It’s a breakthrough!
A new tool that helps you pay the right premium for quality – every time.
Setting weights in tenders has always been tricky. Even with the benefits of transparency provided by the Price Quality Method, tender evaluations vary considerably and sometimes produce recommendations that don’t appear to support Value for Money.
Our team have been working on this issue for a few months, and we’ve made a break-through. We’ve adapted the NZ Transport Agency’s existing well-recognised Attribute Weight Setting Tool to produce a powerful and user-friendly spreadsheet that generates ideal weights, given the outputs of a project-specific risk and opportunity analysis.
Download Clever Buying’s SPQ25 tool here …
The Transport Agency’s Attribute Weight Setting Tool provides procurement teams with a useful guess-and-check system to benchmark their gut feel of the effect of weightings on the Supplier Quality Premium. But in practice, we’ve found it’s not often used outside the Agency. There’s a perception that it’s difficult, hard to justify, and it’s generally much easier to simply guess appropriate weightings based on the last similar tender.
Trouble is, that can lead to recommendations for preferred tenderer that bear little relationship to the real potential costs of engaging a cheaper but riskier supplier. Or the possible savings from awarding the contract to a high quality tenderer, rather than an average one.
Moreover, there’s a third dynamic that complicates use of Price Quality Method. That’s the scoring mechanism.
If the evaluators score the bids very close together, then the Supplier Quality Premium is smaller than if the scores range well apart. This means that in those situations, price dominates, even if it doesn’t have a high weighting.
Because scoring systems have historically been based on subjective judgments (an excellent response, an adequate one or a poor response, for example), this means that the outcomes of tender evaluations are far from certain. If the scoring difference between two suppliers of differing quality is large (say, 20 points), then the SQP will be large. However, if there’s a Grinch on the Tender Evaluation Team who considers the Excellent is only (say) seven points higher than adequate, then the SQP will be far less and it is much more likely that the cheapest price will win.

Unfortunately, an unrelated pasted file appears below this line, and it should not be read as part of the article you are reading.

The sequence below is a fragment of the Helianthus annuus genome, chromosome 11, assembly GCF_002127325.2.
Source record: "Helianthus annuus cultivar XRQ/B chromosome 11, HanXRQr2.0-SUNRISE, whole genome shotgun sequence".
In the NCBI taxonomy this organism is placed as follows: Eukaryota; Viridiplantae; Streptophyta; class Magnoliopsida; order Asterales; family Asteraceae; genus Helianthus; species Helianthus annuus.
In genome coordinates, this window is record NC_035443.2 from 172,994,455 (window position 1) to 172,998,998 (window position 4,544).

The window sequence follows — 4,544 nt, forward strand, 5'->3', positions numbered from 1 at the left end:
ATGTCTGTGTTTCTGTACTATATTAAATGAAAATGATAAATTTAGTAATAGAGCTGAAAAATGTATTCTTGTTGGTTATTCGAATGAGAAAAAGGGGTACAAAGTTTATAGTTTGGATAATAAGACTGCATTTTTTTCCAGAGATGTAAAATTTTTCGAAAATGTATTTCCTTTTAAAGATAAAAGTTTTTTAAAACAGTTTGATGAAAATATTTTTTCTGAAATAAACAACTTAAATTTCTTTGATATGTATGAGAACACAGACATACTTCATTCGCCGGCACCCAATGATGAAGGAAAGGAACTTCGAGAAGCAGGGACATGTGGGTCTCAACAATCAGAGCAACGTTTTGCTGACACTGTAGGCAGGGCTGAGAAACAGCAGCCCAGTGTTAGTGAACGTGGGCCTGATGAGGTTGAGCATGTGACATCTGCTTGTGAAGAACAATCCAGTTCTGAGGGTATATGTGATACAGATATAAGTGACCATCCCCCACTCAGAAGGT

This introduces a frankly frightening level of uncertainty and subjectivity into procurement decisions – rather than making them founded on quanitifed, thorough risk analysis and fact-based scoring. So we decided to explore how tender scoring works in practice, and what the typical ranges of scoring are.
When we statistically analysed typical scores from tender evaluators, we discovered something interesting. Although panel members have a range from 0 to 100 to score against, more than 95% of the time, the difference between the worst and the best scores was less than 25 points. This was even more evident when pre-conditions or a prequalification mechanism had been used to eliminate unsuitable suppliers before scoring took place.
What does this tell us? Essentially, the difference between the worst and the best supplier that we can imagine, in any attribute, can reliably be calibrated to max out at 25 points.
If we can decide a premium that would be appropriate to pay for the difference between the worst and the best in each attribute, then that gives us a powerful tool to calibrate our scoring scale with the SQP.
And the beauty of this is that – in deciding the premiums that would be appropriate FIRST, we can use that information to reverse the traditional attribute weight setting process, so that the weights are determined based on those premiums for 25 attribute points.
The cleverness of this system is this: our new tool, dubbed the ‘SQP25 spreadsheet’, allows you to input those dollar values, and based on that information, it generates the ideal weightings for the tender process.
So we now have an instant tool which uses real information on what drives value for money, and we no longer have to guess at the most appropriate weightings. Essentially, like all good tools, the SQP25 is just an adaptation of an existing tool. It takes the Attribute Weight Setting Tool and reverses the formulae, so that the ideal weights are generated directly rather than guessed at.
It’s simple, quick and easy to use, and provides a powerful means to align and justify the weightings and the scoring system used in the tender evaluation. Like any good tool, it depends on robust inputs.
Maybe its greatest benefits is that effective use of this tool will drive procurement staff to analyse the project-specific risks and opportunities carefully at the outset, and thereby generate a defensible and effective scoring system for their tender, as well as weights that will deliver those pre-determined appropriate outcomes.
The SQP25 tool is now available to anyone who has been on a Clever Buying course and – for a limited time – we’re offering it free to others who want to try it out. We’ll even talk you through how it works and give you an example.
For more information, email us or phone Caroline on 0800 225 005.